Guideline to tackle Rohingya problem

Published: 7/03/2009 at 08:22 PM
Thailand and the Office of United Nations High Commissioner for Refugees (UNHCR) have agreed to jointly introduce a handbook for screening Bengalis from the Rohingya boat people.

Speaking after meeting with UN High Commissioner for Refugees Antonio Guterres, Foreign Minister Kasit Piromya said in their efforts to resolve the Rohingya problem swiftly, Thai agencies will introduce a handbook for officials interviewing these people and wanted the UNHCR to supply all the needed information to Thailand so that a proper criteria could be designed for it.

The Burmese government also agreed during the 14th Asean summit in Cha-am that it would take back the boat people if they could be identified as being true Bengalis, one of the minority groups in Burma.

Mr Kasit also asked Mr Guterres how the Rohingya in Bangladesh would be taken care of and what measures the Bangladeshi government had in mind on this issue, as the Thai government would have to make use of them as well in handling the 20,000 Rohingya languishing in Thailand.

The ministry will ask Burmese diplomats in Thailand to help interview the Rohingya, the minister said.

The government has asked the UNHCR to look into the history of the Rohingya and the Bengali people to see how they could be politically separated, added the minister.

Thai FM meets UN on Rohingya refugees

March 7, 2009 – 11:14PM
Thailand’s foreign minister Kasit Piromya met the United Nations’ refugee chief to discuss the plight of migrants from Burma washing up on its shores.

The United Nations’ refugee agency (UNHCR) has expressed concern over the fate of hundreds of Rohingya migrants who were rescued in Indian and Indonesian waters in recent months claiming to have been abused by Thai authorities.

But Kasit said he had reassured the High Commissioner for Refugees, Antonio Guterres, that Thailand would tackle the matter with its neighbours.

“I told him that there has been significant progress on the Rohingya problem,” Kasit told reporters following the one-hour meeting at the foreign ministry.

At the recent summit of the Association of Southeast Asian Nations in Thailand’s coastal Hua Hin, members agreed to discuss a common approach to illegal immigration in a ministerial meeting to be held April 14-15.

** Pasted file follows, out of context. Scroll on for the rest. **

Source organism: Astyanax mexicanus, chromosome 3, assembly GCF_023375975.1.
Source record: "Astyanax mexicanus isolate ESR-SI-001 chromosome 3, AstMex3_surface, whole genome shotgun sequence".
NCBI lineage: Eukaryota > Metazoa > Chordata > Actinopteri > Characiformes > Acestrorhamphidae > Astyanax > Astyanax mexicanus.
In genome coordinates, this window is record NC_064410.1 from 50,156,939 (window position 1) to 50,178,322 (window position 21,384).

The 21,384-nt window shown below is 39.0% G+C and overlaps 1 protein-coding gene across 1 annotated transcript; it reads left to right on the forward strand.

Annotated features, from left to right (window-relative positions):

The talks will take place under the “Bali process” – first convened in 2002 to tackle the influx of illegal migrants into the region from Iraq, Iran and Afghanistan.

Australia and Indonesia will co-chair the talks, to be attended by Thailand, Malaysia, Myanmar, Bangladesh, India and UNHCR, Kasit said.

Photographs apparently showing the Thai army towing migrants in boats out to sea and lining Rohingya men up on a beach have been published in the international media this year.

Rohingya rescued at sea said they had fled Myanmar for Thailand but were rounded up and taken out to open waters with limited supplies.

Thailand has denied the accusations, while insisting the problem of illegal migration to its shores must be dealt with regionally.

Kasit said Guterres was now travelling to Myanmar to ask for cooperation on the Rohingya Muslim minority, who say they are persecuted by authorities there.

New pagoda opens in Nay Pyi Taw

THOUSANDS of worshippers and guests are expected to attend ceremonies marking the opening of Oatpatasandi Pagoda, a replica of Yangon’s Shwedagon under construction in Nay Pyi Taw.

The 10-day festival started on February 28, and features traditional dance and stage performances before the assembled religious and other guests, as well as a funfair and other attractions, said an official from the pagoda working committee.

Myanmar’s state-run media on Saturday accused the opposition National League for Democracy (NLD) of taking instructions from the United States and Britain, noting that the countries’ embassy officials had visited the party’s Yangon headquarters 21 times last month.

US and British diplomats frequent visitors to Myanmar opposition

During their visits, they met with central executive committee members of the party and gave large and small envelops and parcels to the latter,’ said The New Light of Myanmar newspaper, a mouthpiece of Myanmar’s military-run government.
Washington and London have made no secret of their support for the NLD, which won the 1990 general election by a landslide but has been blocked by the military junta from taking power for the past 19 years.
The two governments have also been among the most outspoken in calling for the release of NLD leader Aung San Suu Kyi, who has been under house arrest since May 2003 and has spent 13 of the past 19 years in detention.
Western diplomats based in Yangon, Myanmar’s former capital and largest city, have difficulty obtaining permission to visit Myanmar government officials, most of whom are now based in Naypyitaw, the military’s new capital, 350 kilometres north of Yangon.
To date, no embassies have moved to Naypyitaw. continue